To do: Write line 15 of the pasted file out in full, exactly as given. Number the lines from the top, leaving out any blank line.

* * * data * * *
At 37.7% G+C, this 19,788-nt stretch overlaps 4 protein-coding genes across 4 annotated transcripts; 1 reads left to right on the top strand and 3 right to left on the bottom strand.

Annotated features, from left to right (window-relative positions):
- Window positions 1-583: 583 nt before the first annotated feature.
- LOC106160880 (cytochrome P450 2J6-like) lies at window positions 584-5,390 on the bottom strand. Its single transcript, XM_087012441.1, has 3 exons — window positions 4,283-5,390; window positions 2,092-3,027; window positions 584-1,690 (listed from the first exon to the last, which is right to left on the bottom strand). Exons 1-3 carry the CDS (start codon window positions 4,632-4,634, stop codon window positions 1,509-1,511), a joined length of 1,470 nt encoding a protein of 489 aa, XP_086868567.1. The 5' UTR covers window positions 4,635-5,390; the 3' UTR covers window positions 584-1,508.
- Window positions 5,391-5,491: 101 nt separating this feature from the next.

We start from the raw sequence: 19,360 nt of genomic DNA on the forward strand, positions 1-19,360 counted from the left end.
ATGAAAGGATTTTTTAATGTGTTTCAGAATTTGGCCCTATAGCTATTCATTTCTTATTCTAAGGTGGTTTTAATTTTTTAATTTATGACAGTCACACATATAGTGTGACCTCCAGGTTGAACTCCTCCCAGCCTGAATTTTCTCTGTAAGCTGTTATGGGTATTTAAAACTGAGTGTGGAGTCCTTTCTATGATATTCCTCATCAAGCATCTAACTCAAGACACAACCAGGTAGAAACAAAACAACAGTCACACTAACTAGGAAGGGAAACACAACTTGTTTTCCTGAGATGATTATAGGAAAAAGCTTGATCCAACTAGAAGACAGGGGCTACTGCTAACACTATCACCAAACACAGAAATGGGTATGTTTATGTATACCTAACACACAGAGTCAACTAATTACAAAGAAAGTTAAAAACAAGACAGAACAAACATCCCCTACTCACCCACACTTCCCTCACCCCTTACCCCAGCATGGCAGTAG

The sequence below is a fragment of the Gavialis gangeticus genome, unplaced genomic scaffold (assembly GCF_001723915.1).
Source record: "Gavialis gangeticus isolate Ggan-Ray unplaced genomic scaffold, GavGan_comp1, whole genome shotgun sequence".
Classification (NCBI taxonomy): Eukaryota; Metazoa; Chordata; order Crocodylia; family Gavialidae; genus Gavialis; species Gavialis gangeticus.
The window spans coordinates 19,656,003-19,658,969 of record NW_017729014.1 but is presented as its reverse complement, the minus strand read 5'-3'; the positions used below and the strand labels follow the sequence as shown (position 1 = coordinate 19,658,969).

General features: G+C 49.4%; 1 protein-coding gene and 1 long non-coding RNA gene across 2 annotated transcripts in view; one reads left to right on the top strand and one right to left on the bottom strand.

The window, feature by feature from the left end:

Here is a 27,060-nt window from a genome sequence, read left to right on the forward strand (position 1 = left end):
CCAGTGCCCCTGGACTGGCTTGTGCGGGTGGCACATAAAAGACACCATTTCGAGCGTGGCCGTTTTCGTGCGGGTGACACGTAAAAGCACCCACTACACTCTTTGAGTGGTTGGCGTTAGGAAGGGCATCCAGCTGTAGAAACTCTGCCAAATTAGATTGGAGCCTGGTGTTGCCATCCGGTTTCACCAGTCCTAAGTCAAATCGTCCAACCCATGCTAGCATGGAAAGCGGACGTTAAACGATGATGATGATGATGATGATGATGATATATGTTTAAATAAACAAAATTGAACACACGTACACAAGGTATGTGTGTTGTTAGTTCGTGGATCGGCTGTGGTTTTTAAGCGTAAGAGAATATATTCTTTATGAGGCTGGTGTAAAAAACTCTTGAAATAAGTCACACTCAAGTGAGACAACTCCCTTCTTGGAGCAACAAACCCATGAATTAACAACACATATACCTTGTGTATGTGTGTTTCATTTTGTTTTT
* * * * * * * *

CCAGTGCCCCTGGACTGGCTTGTGCGGGTGGCACATAAAAGACACCATTTCGAGCGTGGCCGTTTTCGTGCGGGTGACACGTAAAAGCACCCACTACACTCTTTGAGTGGTTGGCGTTAGGAAGGGCATCCAGCTGTAGAAACTCTGCCAAATTAGATTGGAGCCTGGTGTTGCCATCCGGTTTCACCAGTCCTAAGTCAAATCGTCCAACCCATGCTAGCATGGAAAGCGGACGTTAAACGATGATGATGATGATGATGATGATGATATATGTTTAAATAAACAAAATTGAACACACGTACACAAGGTATGTGTGTTGTTAGTTCGTGGATCGGCTGTGGTTTTTAAGCGTAAGAGAATATATTCTTTATGAGGCTGGTGTAAAAAACTCTTGAAATAAGTCACACTCAAGTGAGACAACTCCCTTCTTGGAGCAACAAACCCATGAATTAACAACACATATACCTTGTGTATGTGTGTTTCATTTTGTTTTT